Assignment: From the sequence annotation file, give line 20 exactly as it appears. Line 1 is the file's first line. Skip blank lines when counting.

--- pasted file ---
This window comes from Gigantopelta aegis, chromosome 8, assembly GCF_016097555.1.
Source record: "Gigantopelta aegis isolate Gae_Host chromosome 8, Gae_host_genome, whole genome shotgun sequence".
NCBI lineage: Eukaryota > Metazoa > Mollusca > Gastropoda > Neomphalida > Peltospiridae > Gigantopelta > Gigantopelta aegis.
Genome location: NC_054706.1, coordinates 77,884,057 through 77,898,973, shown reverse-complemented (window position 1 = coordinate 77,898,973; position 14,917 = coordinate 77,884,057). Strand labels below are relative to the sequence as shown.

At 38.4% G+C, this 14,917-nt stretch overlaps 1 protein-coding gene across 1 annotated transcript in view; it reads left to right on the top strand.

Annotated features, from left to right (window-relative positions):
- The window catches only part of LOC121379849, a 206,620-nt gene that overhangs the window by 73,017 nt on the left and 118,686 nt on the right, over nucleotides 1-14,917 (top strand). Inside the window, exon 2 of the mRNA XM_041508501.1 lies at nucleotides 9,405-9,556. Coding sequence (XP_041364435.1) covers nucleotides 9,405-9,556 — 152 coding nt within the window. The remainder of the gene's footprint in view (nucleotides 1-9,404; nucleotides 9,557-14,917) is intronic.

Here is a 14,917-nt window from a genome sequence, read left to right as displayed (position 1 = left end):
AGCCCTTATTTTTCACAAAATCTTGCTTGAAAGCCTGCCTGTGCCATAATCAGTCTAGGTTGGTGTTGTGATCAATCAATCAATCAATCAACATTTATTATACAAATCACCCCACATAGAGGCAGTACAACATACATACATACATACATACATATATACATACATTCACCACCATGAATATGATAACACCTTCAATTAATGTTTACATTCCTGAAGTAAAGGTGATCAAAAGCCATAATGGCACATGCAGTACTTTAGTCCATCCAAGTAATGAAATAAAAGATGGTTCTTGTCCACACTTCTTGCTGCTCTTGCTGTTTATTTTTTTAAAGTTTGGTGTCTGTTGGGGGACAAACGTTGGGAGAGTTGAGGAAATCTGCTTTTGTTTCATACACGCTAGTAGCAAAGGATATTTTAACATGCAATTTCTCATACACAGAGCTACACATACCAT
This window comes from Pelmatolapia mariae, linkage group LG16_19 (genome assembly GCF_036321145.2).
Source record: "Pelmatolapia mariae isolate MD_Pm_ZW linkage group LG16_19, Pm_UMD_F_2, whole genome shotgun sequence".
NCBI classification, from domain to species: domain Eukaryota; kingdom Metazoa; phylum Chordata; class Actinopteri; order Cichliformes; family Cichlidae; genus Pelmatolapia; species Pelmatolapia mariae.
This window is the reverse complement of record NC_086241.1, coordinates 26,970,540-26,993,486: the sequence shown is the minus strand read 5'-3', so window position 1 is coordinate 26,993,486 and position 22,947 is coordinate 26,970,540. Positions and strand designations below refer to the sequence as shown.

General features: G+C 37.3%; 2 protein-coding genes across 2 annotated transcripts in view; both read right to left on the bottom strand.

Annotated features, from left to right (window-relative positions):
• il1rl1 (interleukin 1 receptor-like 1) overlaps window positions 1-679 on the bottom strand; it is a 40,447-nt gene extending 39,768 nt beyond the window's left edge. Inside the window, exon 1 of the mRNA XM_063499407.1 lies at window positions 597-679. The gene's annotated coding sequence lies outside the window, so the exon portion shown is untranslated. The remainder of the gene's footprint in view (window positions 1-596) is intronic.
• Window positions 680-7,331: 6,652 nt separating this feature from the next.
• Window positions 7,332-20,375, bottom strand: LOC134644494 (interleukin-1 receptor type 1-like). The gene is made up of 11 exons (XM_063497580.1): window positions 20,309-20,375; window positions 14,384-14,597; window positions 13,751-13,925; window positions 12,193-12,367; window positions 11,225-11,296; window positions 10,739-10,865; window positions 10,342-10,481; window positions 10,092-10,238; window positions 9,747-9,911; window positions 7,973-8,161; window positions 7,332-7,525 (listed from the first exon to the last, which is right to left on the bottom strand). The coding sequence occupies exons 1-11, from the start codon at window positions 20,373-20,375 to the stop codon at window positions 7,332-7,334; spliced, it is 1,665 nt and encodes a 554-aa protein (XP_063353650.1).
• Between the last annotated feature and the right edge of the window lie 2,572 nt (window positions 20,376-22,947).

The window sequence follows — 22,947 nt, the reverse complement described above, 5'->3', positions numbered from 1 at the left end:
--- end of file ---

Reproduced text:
The window sequence follows — 22,947 nt, the reverse complement described above, 5'->3', positions numbered from 1 at the left end: